Thankfully Charlie was lucky and caught the eye of family Stuart, who gave him a new home with lovely siblings. With the new family doting on handsome Charlie, he has flourished and given them so far 7 wonderful years! You can read Charlie’s full story HERE.


Another very common situation is giving up the dog when you can no longer be bothered… An approximately 4 year old golden retriever cross who is very reactive to other dogs, and has also bitten a child. The family say they have done everything they can to try and help their dog, but the behaviour has not changed. They feel that the best thing is to “put the dog down” as rehoming a dog that has bitten a person would be irresponsible. How did this happen? What has happened that this dog ended up loosing her life?

Well… Let’s start from the beginning! The children had been wanting a puppy for a looooong time, and finally the parents gave in. They got a puppy from a friend, whose dog had an “accidental” litter, and this made the children so happy. YEY! But as the summer is over and the school is back on again, the kids start to loose interest in the puppy. The parents also work full time, so the now adolescent dog, is left free to roam while the family is at work / school.

So left on her own devices during the day, this golden retriever cross finds her own fun in the neighbourhood. Unfortunately she has a couple of not great experiences with other dogs, and quickly learns that when she barks and charges at dogs walking past with their owners, they will go away. Threat avoided and mission accomplished!

Outside this dogs house is also a green area where there is usually a few kids playing. huggingShe enjoys the human company, so has joined in a few times. Unfortunately not all kids have been kind to her, but grabbed her collar quite roughly and also pulled her tail and ears… She has done her best to politely communicate to the kids that she does not like it, but the kids have not understood her. Finally when a kid once more grabs her collar and pulls her, she tells him “NO” by nipping the kids hand. And it works, as the boy immediately lets go. “OK, so that is how I get them to stop when I don’t like something!” Pretty quickly after the incident, the dogs family is informed of what happened on the green. And once they learned about it, they give the dog a good wallop on the head. The poor dog has no idea why her family is screaming at her and what she did to deserve the hit on the head…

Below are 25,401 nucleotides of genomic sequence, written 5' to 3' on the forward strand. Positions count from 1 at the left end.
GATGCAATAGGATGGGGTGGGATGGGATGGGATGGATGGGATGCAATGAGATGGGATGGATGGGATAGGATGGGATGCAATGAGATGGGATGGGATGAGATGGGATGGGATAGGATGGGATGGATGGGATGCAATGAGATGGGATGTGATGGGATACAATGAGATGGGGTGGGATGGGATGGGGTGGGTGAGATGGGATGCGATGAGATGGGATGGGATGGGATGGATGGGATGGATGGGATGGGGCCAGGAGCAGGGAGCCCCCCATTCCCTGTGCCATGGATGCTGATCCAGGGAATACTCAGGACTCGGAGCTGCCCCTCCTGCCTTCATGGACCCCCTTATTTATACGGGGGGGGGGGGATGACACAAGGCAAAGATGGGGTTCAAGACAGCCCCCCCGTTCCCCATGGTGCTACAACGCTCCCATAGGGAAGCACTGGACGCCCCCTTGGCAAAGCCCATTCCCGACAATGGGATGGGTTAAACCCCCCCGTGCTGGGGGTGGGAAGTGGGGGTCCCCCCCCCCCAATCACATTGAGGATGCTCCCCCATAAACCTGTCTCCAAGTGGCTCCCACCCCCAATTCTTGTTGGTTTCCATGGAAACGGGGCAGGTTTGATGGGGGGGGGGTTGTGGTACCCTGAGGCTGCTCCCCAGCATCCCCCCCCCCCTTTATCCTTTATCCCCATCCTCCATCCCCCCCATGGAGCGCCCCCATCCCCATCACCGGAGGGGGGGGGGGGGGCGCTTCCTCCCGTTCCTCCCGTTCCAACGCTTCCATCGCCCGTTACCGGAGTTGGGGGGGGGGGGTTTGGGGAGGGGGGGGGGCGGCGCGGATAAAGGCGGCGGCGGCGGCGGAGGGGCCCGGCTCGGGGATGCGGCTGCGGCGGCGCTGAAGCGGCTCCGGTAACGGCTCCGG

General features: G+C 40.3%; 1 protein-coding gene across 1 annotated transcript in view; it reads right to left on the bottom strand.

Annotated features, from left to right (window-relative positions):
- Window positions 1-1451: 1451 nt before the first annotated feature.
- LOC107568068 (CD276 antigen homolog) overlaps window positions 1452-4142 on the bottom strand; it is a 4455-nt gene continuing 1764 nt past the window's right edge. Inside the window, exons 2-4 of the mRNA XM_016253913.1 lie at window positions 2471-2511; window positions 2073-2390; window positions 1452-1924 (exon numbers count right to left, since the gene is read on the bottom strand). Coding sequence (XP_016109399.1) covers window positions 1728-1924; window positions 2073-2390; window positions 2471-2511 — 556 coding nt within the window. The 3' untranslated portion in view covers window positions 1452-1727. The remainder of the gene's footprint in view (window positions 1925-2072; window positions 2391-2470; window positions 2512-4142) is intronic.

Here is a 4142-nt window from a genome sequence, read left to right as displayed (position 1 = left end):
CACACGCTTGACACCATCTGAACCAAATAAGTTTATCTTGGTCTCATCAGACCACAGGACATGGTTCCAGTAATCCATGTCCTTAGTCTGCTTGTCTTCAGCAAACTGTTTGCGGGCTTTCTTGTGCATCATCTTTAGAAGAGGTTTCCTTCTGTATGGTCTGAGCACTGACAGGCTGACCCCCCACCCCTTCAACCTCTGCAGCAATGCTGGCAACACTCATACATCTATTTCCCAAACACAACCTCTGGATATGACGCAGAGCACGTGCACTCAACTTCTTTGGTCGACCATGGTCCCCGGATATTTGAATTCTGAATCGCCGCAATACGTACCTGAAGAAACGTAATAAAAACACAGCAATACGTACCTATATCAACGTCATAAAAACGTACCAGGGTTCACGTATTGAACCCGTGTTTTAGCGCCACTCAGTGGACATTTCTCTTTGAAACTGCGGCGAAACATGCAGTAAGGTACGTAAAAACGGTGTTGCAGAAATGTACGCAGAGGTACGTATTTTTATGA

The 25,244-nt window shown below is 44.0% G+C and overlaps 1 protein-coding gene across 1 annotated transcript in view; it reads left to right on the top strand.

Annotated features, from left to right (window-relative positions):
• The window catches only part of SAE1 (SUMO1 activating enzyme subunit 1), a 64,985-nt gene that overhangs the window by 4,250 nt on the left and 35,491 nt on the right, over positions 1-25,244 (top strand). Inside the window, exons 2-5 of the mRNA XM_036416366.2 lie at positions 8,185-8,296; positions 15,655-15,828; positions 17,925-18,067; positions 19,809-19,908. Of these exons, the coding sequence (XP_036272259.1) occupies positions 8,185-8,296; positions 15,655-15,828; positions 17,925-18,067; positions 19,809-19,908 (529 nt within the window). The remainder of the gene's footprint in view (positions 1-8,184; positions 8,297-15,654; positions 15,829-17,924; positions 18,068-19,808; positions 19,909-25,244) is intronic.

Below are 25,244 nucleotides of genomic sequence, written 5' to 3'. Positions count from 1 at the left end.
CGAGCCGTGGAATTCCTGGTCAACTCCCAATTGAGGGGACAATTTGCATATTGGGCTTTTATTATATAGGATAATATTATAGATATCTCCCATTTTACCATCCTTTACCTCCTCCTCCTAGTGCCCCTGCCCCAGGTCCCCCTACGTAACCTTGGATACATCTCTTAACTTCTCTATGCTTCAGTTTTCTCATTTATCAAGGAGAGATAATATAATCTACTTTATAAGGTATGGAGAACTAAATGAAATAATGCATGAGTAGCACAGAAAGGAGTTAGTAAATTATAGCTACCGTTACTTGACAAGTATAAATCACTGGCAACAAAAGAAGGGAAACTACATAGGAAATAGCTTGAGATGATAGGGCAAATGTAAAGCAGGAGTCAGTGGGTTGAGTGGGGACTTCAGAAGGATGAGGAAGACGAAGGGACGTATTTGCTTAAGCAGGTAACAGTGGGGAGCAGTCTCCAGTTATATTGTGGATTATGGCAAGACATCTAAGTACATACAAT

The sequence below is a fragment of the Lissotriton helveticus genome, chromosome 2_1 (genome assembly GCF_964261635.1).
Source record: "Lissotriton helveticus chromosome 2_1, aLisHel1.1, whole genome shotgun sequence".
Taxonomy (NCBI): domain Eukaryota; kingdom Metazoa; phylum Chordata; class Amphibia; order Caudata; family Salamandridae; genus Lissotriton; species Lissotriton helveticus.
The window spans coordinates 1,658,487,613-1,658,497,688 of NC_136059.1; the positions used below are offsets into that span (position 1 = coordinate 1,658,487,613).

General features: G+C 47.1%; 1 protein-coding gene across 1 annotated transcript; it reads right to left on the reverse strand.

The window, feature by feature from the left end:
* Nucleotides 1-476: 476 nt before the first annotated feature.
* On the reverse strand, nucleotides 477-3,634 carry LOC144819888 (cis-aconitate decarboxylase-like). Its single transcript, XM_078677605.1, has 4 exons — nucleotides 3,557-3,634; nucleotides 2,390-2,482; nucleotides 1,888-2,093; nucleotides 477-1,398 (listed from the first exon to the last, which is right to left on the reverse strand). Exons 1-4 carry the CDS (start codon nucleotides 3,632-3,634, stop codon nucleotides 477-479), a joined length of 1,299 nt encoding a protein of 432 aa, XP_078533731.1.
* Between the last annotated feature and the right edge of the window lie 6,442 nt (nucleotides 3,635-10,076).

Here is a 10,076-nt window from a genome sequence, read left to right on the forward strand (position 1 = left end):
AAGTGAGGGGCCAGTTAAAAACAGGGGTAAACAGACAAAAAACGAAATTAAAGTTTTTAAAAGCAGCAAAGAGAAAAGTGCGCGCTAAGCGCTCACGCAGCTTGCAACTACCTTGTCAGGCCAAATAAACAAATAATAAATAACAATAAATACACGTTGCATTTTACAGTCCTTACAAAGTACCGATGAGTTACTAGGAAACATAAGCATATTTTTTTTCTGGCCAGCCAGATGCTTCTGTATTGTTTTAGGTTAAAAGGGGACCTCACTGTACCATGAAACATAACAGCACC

A year or so passes,  and a similar incident occurs. And once again, when the family finds out about it, the dog is punished. But even after the second incident, the dog is still left free to roam during the day…

Eventually a year later, I was contacted to get help. I offered some ideas of how to help the situation before I got to meet the dog as well as the family. I told them how I work and what my fee would be. I also explained that helping their dog would require work from the whole family. The family did not hire my services.

The next I heard is that this golden retriever cross has been put down. I was dumbfound and so unbelievably sad for this poor dog. And the saddest thing about this all is that the family now has a new puppy…

Please understand that dogs are living, loving, feeling beings and not property (no matter what the law says!!!). Treat your dog with loving kindness, compassion and respect as well as take the time to learn their language. Remember that including a dog in your family is a commitment for life – the dogs entire, natural life, no matter what!

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House Training a Puppy


There are two main rules to toilet training success;
1. Prevent Accidents: Supervise your puppy in the house. Use a crate when you are not sure if your puppy is “empty”.

2. Reward your puppy for going outside: Praise at the right moment, i.e. the second he starts “going.” Reward with a treat after he is finished.

Sounds simple! So how to go about this? Keep on reading to find out.

So lets start with number one, preventing accidents. This is were long-term and short-term confinement comes into the picture.

Long -term confinement is a place for your puppy to stay when you can’t provide 100% supervision. In other words, when you are out, or busy around the house, and can’t keep your eyes on him the entire time. It prevents chewing accidents, toilet accidents, and teaches your puppy to be alone.

“Confinement? Surely that’s too strict?” Not at all. It is the best possible start for your puppy in your household. People often give a new puppy complete freedom right away. Then, when he has an accident on the carpet or chews on the legs of the coffee table, they confine him, and confinement becomes a punishment.

Instead, give your puppy a safe place from the beginning, and let him make a gradual and successful transition to his new home. He will be much happier and your furniture will be intact.

“When do I use it? And how would I set it up?” Use a long-term confinement area if you will be gone longer than your puppy can hold it. The ideal confinement area is easy to clean and easy to close off with a door or baby gate. It should be mostly free of furniture and non-puppy related objects. The best places for a confinement area are the kitchen, laundry room, bathroom, or an empty spare room. Furnish with: